It is always a marked occasion when Mermaids stage productions at the Byre and Jerusalem did not dwindle against the vast expectations that the space expects.Al Gillespie’s production of Jez Butterworth’s Jerusalem was charged to a multifocal and bright stage. Wild drapes fell from the rafters and an amalgamation of tents, alcohol, and spray paint decorated the stage as the forest that Rooster Byron grasps onto until the end.
Butterworth’s play questions the pride of England’s green and pleasant land. Within a myriad of drunken revelry and searching for place – the familiarities of English teenage years – the morning of St. George’s Day rises on Flintock County Fair. The Kennet and Avon council move in on Johnny “Rooster” Byron, local reprobate and Pied Piper. Council officials are sent to serve Byron an eviction notice: a premature obituary for his woodland Babylon of drugs and alcohol.
Johnny “Rooster” Byron (Hannah Ritchie) is joined by Ginger (Helena Jacques-Morton), Lee (Eleanor Burke), Davey (Miles Hurley), the Professor (Sebastian Allum), Tanya (Valentine Moscovici), Pea (Sarah Chamberlain) and Wesley (Olli Gilford). Ritchie commanded the space, confidently projecting the façade of Byron through his fastidious tales of old and accompanying limp. Ritchie and Jacques-Morton presented the intricacies of the fractured relationship between supposed friends Byron and Ginger with subtle gentility. Burke was comfortable and earned the empathy of the full audience as the most outwardly reflective character.Gilford revelled in his comic role as Wesley, all the while mastering the fine line between the humour and pity required. Of the rest, Hurley, Moscovici and Chamberlain were all assured in the easy, jovial chemistry within the entire cast.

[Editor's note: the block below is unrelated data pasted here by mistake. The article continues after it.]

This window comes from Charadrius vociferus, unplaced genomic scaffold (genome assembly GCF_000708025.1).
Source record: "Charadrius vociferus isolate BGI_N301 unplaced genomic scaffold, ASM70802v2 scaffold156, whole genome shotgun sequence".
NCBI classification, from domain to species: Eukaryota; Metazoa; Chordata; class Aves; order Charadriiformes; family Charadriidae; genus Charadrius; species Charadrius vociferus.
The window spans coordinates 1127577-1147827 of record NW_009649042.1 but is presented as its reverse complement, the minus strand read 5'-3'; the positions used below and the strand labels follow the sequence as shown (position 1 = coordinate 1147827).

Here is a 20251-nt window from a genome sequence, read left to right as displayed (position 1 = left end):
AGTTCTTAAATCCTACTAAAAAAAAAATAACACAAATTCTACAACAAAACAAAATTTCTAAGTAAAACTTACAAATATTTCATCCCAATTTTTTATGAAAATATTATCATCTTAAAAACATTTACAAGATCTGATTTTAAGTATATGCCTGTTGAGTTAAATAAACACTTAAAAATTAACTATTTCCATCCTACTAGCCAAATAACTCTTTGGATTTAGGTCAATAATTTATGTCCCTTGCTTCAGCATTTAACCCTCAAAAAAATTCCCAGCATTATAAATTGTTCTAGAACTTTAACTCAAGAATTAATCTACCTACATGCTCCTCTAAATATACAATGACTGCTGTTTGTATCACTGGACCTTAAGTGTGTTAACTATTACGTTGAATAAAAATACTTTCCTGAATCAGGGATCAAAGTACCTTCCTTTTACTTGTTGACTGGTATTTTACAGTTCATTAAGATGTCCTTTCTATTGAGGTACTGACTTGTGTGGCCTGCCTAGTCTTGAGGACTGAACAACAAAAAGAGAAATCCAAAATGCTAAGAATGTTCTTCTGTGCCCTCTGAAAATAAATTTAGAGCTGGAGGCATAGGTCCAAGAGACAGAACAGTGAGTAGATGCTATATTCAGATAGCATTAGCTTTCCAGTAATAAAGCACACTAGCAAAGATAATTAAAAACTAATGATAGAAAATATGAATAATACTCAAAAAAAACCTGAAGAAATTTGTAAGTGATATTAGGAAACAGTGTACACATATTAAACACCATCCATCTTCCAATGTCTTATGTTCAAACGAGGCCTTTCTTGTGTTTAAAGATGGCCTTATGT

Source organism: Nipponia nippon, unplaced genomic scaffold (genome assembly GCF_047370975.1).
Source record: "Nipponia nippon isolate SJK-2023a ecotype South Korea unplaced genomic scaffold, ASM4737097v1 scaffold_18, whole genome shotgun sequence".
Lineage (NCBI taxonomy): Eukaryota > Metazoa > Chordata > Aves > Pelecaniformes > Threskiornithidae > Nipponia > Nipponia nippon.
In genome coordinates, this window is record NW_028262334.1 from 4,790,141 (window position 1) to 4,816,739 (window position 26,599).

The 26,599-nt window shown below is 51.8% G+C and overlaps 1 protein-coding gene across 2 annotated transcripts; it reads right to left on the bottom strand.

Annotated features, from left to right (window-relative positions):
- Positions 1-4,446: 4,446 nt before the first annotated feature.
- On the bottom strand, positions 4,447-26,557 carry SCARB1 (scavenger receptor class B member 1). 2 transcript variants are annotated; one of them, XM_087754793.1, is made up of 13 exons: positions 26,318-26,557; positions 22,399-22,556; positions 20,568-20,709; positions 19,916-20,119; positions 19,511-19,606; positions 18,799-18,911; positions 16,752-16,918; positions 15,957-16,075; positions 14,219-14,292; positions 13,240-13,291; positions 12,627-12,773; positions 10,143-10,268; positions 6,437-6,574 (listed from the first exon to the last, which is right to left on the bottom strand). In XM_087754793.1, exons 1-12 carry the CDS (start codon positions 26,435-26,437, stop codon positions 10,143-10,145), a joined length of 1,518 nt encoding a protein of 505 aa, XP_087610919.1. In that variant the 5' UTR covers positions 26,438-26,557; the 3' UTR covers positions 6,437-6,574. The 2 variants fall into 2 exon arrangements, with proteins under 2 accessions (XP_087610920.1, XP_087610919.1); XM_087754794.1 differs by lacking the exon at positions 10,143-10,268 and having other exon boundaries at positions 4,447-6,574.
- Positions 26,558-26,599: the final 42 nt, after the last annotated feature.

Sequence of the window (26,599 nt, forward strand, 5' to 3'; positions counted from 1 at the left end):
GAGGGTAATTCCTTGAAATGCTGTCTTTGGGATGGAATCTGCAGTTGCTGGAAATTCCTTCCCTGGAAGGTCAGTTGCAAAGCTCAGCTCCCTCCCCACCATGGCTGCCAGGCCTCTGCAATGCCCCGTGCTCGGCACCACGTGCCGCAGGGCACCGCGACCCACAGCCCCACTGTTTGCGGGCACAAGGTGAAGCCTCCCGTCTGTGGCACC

The dynamism of Rooster’s character lies beyond the flamboyance of his exterior. Brutal despair clots the fantasy of his tales and shadows his command over the crowd that frequents his hovel. This pain is perpetrated through the distance that lingers between Rooster and the others, especially Ginger. This is a separation that ultimately renders a deep solitude, even in company.
Age is a decisive wall between Rooster and the teenagers, aggravated to the audience by the introduction of Byron’s son Marky (Becky Matthew) who is brought to the woods by his mum to be taken to the fair. This physical disparity unfortunately cannot come across in a student production. Yet Ritchie led the cast in a performance that captured the nuanced co-dependence and aimlessness shared between the characters.
When Troy Whitworth (Eilidh Mackinnon) treats Byron with a cricket bat upon discovering him dancing with his missing daughter Phadera (Caitlin Morris) almost three hours of theatre have already passed. It is testament to the cast’s performance that the audience was still holding on for the end, and for Ritchie’s last cries: “Come you drunken spirits. Come, you battalions. You fields of ghosts who walk these green plains still. Come, you giants!”
Hugh M Casey